Sunday, 18 May 2014


A Mulberry Tree must be one of the most special fruit trees you will ever plant. Steeped in such History and tradition, the exciting flavour and mystique ranks Mulberries high on the wish-list of many a gardener.
It is said that the first Mulberry to be planted in Britain was at Syon House in 1548. There is a grand avenue of them planted at Windsor Castle. These are tremendously slow growing trees so suitable for smaller gardens, and very long – 400 years or more.
There are relatively few species and cultivars and these are usually divided into 3 categories.
The Black Mulberry – Morus nigra
Is the the tree most often coveted for it’s fruits. The loganberry-like berries ripen in August and have a sharp, powerful taste that is usually cooked and eaten with sugar, either as a jam, in pies, bottled, or simmered and served with ice cream. A few varieties have been selected, such as ‘Chelsea’ – also known as King James.
The White Mulberry – Morus alba
Used to be used primarily for feeding the larvae of the Silkmoth so was useful in the silk making industry. The fruits are pinkish white and much sweeter, although once considered inferior to the Black, they are actually good dessert fruits and you can eat them straight from the tree, The tree has shinier leaves than the Black Mulberry and is no less ornamental. There are weeping forms [Morus alba pendula] and a new selected fruiting form called White Beauty.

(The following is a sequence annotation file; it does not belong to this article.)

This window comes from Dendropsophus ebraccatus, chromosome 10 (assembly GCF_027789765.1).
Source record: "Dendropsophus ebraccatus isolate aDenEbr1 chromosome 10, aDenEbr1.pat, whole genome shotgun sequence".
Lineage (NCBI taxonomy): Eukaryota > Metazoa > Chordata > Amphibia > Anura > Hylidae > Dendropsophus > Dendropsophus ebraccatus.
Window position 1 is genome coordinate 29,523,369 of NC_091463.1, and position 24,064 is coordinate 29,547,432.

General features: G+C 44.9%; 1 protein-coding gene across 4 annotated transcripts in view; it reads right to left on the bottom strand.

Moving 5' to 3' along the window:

The Red Mulberry – Morus rubra
Is very seldom encountered and comes originally from the Asiatic countries. It’s fruits are a lighter red than the Black Mulberry and the flavour is somewhere between the two. There is a form called ‘issai’ and ‘nan’ as well.
Trees are usually offered as pot grown so can be planted at any time of the year, but September to April is the best. Be careful not to damage the roots when planting; they have no special soil requirements and can also be planted in grassy areas.
Mulberry trees are never pruned except for the removal of dead growths on older specimens.
Wait until the fruits are absolutely fully ripe before attempting to harvest. This may be up to 2 weeks after they begin to colour. The easiest method of gathering the crop is to spread a ground sheet beneath the tree and shake the branches. The fruits will bruise and bleed no matter how carefully you hand-pick them so there is no advantage in this and the fruits will need preparing and using soon after you pick them.
The fruits may not all ripen at once so you will probably need to go over the tree more than once to maximise the yield.
Growing in containers
Mulberries are innately suited to Container growing. Any pot of 20-24” or more is suitable and use a loam based potting compost, feed annually with an Osmocote tablet. Trees grown in containers will start to yield much earlier in life, after just 4 or 5 years. A tree in the ground may take double this period to mature to fruiting age.
Pests and diseases
Mulberries are largely free of trouble. Canker can be an occasional problem.

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